Wednesday, August 20, 2008


I'd been up once before and wanted to go back, so Mary and I headed up to the Bugaboos, an alpine rock climbing playground on the eastern edge of BC in Canada. A relatively short drive and relatively short (though steep!) hike in with lots of gear, so off we went for a week.

It was spitting rain as we hiked up, then full-on sleet and wind as we arrived at the Cain Hut. This is no kind of weather for a tent, so we forked over the $25 per person to stay in a nice warm hut half-full of friendly climbers instead of hiking another hour to set up camp in freezing rain. This is what we call a "no brainer" - the day before, marble-sized hail had destroyed several tents camped above! The next day was similarly crappy, so there was lots of playing cards and napping and being social, wondering if we'd aver be able to climb.

When the sun finally came out, several parties set out ahead of us for the West Ridge of Pigeon Spire, an uber-classic 5.4 that's a great orientation climb for the area. Alas, the preceeding days had coated it in ice! Rather than make a very enjoyable climb epic, the 15 of us stared at it for a while, unwilling to turn back right away, then wandered off to scope out the conditions on other rock. Mary built a scary little snowman, then we wandered around the glacier for a while and took the long way back. Maybe tomorrow...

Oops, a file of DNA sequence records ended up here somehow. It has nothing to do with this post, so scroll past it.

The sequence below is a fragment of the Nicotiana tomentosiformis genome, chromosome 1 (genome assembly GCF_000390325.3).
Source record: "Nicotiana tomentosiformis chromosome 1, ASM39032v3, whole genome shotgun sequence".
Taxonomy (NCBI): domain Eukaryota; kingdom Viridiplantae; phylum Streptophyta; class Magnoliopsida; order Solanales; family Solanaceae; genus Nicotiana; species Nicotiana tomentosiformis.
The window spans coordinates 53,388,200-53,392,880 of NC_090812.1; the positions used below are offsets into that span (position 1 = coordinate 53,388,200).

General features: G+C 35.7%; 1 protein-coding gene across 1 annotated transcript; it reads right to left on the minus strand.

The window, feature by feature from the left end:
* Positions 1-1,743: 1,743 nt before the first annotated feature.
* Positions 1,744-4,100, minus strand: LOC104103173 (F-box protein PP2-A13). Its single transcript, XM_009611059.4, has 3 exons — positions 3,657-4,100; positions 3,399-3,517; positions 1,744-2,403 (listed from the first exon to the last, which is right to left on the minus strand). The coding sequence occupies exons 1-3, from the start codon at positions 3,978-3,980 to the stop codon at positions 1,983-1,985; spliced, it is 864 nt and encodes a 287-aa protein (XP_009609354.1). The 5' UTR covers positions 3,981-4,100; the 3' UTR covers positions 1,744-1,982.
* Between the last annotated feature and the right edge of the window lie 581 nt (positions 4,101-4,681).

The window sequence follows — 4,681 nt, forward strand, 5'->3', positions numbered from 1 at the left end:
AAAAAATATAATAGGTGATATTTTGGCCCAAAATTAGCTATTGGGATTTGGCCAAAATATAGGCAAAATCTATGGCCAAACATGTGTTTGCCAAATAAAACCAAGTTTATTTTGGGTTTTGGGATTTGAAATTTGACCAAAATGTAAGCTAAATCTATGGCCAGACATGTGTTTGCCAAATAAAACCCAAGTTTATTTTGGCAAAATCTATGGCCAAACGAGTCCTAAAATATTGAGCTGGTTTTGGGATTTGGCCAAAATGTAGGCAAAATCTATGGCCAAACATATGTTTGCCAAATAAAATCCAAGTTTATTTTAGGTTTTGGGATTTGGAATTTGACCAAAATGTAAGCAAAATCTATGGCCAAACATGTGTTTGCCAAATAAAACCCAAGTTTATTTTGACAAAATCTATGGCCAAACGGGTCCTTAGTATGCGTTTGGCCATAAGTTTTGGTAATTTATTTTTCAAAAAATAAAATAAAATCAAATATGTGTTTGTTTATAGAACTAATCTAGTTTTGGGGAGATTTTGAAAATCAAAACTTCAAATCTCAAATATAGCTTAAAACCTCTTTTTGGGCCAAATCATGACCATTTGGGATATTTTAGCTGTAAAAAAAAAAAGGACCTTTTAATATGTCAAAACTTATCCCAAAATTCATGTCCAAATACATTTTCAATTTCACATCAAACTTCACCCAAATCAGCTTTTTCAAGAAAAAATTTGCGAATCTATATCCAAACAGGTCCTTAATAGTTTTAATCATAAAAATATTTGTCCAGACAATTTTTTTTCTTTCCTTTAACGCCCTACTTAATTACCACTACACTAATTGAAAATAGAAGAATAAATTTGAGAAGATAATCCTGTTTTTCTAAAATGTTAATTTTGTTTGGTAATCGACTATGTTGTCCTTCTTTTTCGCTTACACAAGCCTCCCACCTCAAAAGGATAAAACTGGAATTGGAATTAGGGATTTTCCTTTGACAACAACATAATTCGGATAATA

Went up the Cain route on Bugaboo the next day - I'd descended the route last time I was here, but that meant we skipped all the fun climbing. An interesting pitch or two made it much more fun than I remembered coming down. The next day, back to Pigeon Spire for a lovely day of ridge scrambling. Both days, we took far more time than most people do, and met (waylaid, harrassed, chatted up) pretty much everyone coming or going on the Snowpatch-Bugaboo col that accesses most climbs. Far more entertaining than actually climbing!

On our last day, we decided not to go for the big alpine traverse that we had gotten excited for and spent the day mostly wandering around again, traipsing around glaciers and sunning by a lake. We met some cool folks from Seattle, Boston, Mexico, France, Australia... While I don't support huts in the Cascades or most areas in the US, it is fun to have areas where they exist. Even without big objectives, this is a beautiful place - 'til next time...

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